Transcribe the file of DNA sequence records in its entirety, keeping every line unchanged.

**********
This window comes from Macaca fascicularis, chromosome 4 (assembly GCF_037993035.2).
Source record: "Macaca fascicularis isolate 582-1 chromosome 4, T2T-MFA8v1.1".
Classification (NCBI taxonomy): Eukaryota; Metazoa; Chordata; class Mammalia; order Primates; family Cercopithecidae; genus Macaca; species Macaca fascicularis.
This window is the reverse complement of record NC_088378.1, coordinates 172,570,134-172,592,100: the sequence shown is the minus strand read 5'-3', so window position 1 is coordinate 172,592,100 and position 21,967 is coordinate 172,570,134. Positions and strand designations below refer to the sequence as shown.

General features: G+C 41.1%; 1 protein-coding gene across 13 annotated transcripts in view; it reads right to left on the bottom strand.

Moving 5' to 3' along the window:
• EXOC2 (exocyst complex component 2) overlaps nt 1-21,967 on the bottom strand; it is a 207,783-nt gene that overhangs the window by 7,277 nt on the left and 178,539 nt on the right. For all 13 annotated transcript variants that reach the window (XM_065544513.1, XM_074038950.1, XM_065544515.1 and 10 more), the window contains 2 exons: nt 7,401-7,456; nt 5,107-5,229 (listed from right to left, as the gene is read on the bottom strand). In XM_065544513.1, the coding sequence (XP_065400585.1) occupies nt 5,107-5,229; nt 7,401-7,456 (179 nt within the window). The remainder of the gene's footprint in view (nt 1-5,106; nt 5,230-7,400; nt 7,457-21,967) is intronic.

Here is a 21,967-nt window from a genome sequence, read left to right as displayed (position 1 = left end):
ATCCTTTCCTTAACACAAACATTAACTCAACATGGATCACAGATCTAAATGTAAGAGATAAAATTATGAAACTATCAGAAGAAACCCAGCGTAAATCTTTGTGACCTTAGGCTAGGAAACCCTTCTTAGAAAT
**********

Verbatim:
This window comes from Macaca fascicularis, chromosome 4 (assembly GCF_037993035.2).
Source record: "Macaca fascicularis isolate 582-1 chromosome 4, T2T-MFA8v1.1".
Classification (NCBI taxonomy): Eukaryota; Metazoa; Chordata; class Mammalia; order Primates; family Cercopithecidae; genus Macaca; species Macaca fascicularis.
This window is the reverse complement of record NC_088378.1, coordinates 172,570,134-172,592,100: the sequence shown is the minus strand read 5'-3', so window position 1 is coordinate 172,592,100 and position 21,967 is coordinate 172,570,134. Positions and strand designations below refer to the sequence as shown.

General features: G+C 41.1%; 1 protein-coding gene across 13 annotated transcripts in view; it reads right to left on the bottom strand.

Moving 5' to 3' along the window:
• EXOC2 (exocyst complex component 2) overlaps nt 1-21,967 on the bottom strand; it is a 207,783-nt gene that overhangs the window by 7,277 nt on the left and 178,539 nt on the right. For all 13 annotated transcript variants that reach the window (XM_065544513.1, XM_074038950.1, XM_065544515.1 and 10 more), the window contains 2 exons: nt 7,401-7,456; nt 5,107-5,229 (listed from right to left, as the gene is read on the bottom strand). In XM_065544513.1, the coding sequence (XP_065400585.1) occupies nt 5,107-5,229; nt 7,401-7,456 (179 nt within the window). The remainder of the gene's footprint in view (nt 1-5,106; nt 5,230-7,400; nt 7,457-21,967) is intronic.

Here is a 21,967-nt window from a genome sequence, read left to right as displayed (position 1 = left end):
ATCCTTTCCTTAACACAAACATTAACTCAACATGGATCACAGATCTAAATGTAAGAGATAAAATTATGAAACTATCAGAAGAAACCCAGCGTAAATCTTTGTGACCTTAGGCTAGGAAACCCTTCTTAGAAAT